Is the character of our experience purely a function of our attention and, if so, what determines it? Can we experience a mood subconsciously and what would that mean? My friend Scott brought up an example of someone who appeared happy from external physical cues but was surprised to hear that when asked about it. What is going on there? It seems like some part of our mind may be reacting to physiological stimulus yielding behavior that we pattern match to specific emotions, while another part of our mind may be experiencing something else entirely. It is unclear whether attention is rapidly moving back and forth between these experiences of a different character or whether our “background” mood is somehow “coloring” our attention-moderated foreground experiences — perhaps these are two ways of saying the same thing.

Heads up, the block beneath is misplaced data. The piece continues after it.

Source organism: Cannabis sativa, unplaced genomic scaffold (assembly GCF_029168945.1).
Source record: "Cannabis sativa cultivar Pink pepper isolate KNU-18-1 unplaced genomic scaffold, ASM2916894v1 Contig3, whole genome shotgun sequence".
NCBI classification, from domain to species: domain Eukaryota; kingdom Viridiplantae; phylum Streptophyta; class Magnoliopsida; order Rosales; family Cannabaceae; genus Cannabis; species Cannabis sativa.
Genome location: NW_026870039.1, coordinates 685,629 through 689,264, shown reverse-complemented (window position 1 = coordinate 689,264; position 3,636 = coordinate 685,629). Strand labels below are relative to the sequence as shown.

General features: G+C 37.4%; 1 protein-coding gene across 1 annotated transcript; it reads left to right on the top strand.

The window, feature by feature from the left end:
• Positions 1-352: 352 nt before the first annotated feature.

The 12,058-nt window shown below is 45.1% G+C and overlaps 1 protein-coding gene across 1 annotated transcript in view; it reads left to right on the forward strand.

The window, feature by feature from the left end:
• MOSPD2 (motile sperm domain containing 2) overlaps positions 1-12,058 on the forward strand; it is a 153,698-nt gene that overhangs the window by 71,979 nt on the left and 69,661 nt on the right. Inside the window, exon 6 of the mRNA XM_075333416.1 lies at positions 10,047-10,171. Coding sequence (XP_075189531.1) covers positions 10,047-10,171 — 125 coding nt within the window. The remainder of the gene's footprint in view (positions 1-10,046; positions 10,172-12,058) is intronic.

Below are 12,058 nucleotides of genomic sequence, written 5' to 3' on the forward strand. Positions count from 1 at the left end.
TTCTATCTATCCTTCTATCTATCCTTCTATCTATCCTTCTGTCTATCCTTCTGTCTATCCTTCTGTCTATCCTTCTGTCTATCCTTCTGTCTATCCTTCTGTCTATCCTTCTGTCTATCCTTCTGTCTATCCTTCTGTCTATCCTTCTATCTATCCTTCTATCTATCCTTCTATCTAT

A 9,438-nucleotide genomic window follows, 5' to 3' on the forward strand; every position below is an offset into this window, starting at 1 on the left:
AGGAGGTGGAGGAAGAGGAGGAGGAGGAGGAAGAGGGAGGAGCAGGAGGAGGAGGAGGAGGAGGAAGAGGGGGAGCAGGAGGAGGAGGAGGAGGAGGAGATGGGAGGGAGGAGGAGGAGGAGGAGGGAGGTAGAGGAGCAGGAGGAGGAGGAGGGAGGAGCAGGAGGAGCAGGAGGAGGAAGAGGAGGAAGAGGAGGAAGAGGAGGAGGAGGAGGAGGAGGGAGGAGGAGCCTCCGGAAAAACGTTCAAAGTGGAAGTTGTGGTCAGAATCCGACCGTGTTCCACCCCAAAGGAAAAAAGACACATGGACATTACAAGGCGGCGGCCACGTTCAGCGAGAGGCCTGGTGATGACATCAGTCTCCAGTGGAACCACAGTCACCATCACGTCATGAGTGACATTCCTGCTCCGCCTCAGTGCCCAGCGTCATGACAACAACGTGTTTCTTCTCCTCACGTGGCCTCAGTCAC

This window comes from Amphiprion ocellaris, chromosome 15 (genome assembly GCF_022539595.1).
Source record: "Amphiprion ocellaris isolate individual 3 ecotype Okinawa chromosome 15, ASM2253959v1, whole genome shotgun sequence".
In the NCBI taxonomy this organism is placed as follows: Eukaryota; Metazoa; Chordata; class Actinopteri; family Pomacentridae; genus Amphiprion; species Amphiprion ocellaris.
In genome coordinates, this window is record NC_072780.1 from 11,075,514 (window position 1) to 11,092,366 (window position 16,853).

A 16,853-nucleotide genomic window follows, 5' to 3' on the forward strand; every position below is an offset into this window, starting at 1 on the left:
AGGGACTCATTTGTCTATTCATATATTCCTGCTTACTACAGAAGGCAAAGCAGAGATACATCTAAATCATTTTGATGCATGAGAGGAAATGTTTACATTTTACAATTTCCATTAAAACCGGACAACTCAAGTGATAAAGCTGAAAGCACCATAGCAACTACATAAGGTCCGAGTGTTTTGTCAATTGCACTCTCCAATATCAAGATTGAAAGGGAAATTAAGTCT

When a background emotion is aversive, such as sadness or grief, we often find ourselves seeking to drown it out with a positive stimulus — the proverbial sad person eating ice cream on the couch. Alternatively, you can have different “processes” within the mind fighting over large physical movement rather than merely internally experienced qualia (small movement). A poker player in an intense hand will be physically displaying a mixture of excitement/fear driven by his primal emotional response to the expected win or loss — anything from an elevated heart rate to a nervous tic and vocal changes. At the same time, his reasoning process will be trying to command attention towards trying to counteract these emotional signals — it predicts them to be self-defeating. The subjective experience is one of a battle for stabilizing attention — a feeling of tension or contradiction.
Also published on Medium.